31 days of songpoems

*My cousin Salvador killed himself. He stopped injecting his insulin and sat in front of the television and passed away. I had always wanted a sibling. My sister was evil and my brother was dead so—Salvador offered himself to me and I ran into his arms. He never told anyone about his sickness. He was a proud Libra and dealt with his EVERYTHING by himself. He lived alone and I’d visit him every weekend. We’d order Thai food, watch movies and listen to French/Pakistani music. We got high and I’d fall asleep on his lap. A few months before he took his life, we had had a huge fight and stopped talking. We’d just gotten to being close again when he died. Life slowly turned into the lonely thing it was before he extended himself to me. I went back to school to stimulate something in me, and I decided to take some voice classes. For my final, I decided to sing his and my favorite song by Jacques Brel, “La chanson de vieux amants.” I was so scared on stage but as soon as the piano hit those first few notes, my body understood— this was my goodbye for Sal.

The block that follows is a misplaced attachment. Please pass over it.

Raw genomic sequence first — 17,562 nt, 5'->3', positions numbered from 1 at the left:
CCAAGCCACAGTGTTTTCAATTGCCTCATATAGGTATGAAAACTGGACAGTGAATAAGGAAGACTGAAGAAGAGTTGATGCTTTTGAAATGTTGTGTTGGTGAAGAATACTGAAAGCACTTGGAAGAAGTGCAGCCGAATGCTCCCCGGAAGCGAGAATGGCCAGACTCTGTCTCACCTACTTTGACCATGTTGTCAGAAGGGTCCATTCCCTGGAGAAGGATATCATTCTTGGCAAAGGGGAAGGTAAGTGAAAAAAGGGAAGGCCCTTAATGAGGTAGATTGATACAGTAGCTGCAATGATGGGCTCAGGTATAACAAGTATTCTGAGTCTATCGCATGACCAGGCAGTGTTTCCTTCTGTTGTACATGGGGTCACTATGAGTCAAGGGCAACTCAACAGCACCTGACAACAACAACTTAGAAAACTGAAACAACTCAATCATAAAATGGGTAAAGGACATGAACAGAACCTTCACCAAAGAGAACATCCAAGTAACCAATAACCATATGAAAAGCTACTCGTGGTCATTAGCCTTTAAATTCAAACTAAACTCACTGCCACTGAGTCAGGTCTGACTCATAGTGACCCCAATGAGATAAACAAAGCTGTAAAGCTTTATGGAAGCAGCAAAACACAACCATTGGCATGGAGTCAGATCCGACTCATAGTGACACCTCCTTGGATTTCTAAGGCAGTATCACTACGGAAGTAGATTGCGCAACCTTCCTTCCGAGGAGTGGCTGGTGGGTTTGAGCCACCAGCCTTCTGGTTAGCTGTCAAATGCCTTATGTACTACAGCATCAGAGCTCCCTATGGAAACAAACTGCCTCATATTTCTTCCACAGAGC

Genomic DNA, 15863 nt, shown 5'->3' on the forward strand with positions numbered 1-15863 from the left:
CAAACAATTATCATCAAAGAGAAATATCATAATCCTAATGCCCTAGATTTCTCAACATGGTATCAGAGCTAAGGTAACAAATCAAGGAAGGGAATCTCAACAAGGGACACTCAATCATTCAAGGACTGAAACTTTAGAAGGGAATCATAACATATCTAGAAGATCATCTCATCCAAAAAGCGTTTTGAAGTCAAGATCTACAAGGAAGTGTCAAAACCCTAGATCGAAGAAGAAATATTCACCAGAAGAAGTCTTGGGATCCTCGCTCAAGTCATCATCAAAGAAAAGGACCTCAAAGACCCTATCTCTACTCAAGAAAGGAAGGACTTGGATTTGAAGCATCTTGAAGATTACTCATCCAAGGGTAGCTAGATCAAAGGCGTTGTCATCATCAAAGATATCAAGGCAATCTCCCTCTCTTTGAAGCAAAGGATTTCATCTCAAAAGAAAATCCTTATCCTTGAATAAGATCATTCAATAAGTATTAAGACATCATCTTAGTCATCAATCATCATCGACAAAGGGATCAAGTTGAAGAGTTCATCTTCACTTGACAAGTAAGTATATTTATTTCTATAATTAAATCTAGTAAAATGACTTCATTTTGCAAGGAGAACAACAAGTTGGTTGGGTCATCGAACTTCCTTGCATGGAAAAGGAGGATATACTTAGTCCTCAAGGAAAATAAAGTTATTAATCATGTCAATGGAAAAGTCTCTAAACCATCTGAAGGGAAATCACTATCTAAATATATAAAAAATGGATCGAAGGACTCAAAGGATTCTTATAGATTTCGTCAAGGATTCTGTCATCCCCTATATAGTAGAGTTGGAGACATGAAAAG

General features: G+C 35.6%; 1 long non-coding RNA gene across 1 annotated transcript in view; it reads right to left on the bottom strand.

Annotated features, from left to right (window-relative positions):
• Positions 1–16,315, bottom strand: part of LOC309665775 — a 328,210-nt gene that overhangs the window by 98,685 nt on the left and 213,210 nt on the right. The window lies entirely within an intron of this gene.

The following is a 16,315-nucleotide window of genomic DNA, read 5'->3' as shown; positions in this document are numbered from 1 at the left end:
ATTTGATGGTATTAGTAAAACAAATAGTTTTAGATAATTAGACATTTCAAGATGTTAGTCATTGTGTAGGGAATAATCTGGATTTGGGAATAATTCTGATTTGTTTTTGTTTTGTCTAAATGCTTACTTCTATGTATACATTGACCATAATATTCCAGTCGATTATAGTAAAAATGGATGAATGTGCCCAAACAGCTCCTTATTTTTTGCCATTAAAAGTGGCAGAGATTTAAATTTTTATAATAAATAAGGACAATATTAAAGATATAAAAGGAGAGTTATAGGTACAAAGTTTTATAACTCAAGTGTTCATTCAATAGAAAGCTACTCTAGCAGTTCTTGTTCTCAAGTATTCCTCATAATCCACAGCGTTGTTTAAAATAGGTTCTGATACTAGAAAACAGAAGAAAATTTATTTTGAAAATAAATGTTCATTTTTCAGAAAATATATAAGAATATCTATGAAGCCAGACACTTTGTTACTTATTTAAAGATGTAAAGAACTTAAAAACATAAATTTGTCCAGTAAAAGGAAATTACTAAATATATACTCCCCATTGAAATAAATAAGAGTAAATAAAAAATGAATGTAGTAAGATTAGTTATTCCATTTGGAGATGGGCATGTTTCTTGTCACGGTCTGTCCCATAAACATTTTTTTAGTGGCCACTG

I brush my teeth at least four times a day, a necessary renewal, an ablution

from the grime life carries obscurely

a goodbye to the food and drink that I indulge in like a war in my mouth

old love was once new, 

and I was once beautiful in the womb

we pack and unpack depending on the weather

a small kiss on the forehead 

can kill a million layers of contamination

sharing isn’t natural for the lonely—

we hang on to anything and refuse to break off a piece

for anyone—we budge for no one

the mystery of a tender heart escapes me, 

I feel it pulse 

and wonder 

how it’s possible

to hear a slab of meat play out the time allowed to breathe—

I feel it pulse 

and wonder about 

the king in his castle 

in charge of his ticking clock 

and when it stops

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